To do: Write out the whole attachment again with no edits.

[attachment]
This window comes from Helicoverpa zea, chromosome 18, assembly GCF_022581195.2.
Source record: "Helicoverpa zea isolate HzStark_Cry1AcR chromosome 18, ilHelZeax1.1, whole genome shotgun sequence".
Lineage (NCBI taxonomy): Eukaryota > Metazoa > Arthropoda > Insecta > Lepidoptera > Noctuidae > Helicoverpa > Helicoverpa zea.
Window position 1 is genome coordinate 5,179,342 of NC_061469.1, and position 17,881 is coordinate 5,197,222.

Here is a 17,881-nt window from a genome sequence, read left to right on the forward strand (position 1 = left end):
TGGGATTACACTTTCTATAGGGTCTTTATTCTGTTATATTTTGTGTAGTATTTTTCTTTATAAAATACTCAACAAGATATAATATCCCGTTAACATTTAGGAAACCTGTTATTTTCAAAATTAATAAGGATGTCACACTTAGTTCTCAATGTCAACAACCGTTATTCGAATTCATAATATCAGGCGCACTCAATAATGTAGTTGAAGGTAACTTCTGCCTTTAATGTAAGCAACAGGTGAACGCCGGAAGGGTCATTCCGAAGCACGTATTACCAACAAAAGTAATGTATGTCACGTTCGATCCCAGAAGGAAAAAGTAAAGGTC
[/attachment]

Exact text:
This window comes from Helicoverpa zea, chromosome 18, assembly GCF_022581195.2.
Source record: "Helicoverpa zea isolate HzStark_Cry1AcR chromosome 18, ilHelZeax1.1, whole genome shotgun sequence".
Lineage (NCBI taxonomy): Eukaryota > Metazoa > Arthropoda > Insecta > Lepidoptera > Noctuidae > Helicoverpa > Helicoverpa zea.
Window position 1 is genome coordinate 5,179,342 of NC_061469.1, and position 17,881 is coordinate 5,197,222.

Here is a 17,881-nt window from a genome sequence, read left to right on the forward strand (position 1 = left end):
TGGGATTACACTTTCTATAGGGTCTTTATTCTGTTATATTTTGTGTAGTATTTTTCTTTATAAAATACTCAACAAGATATAATATCCCGTTAACATTTAGGAAACCTGTTATTTTCAAAATTAATAAGGATGTCACACTTAGTTCTCAATGTCAACAACCGTTATTCGAATTCATAATATCAGGCGCACTCAATAATGTAGTTGAAGGTAACTTCTGCCTTTAATGTAAGCAACAGGTGAACGCCGGAAGGGTCATTCCGAAGCACGTATTACCAACAAAAGTAATGTATGTCACGTTCGATCCCAGAAGGAAAAAGTAAAGGTC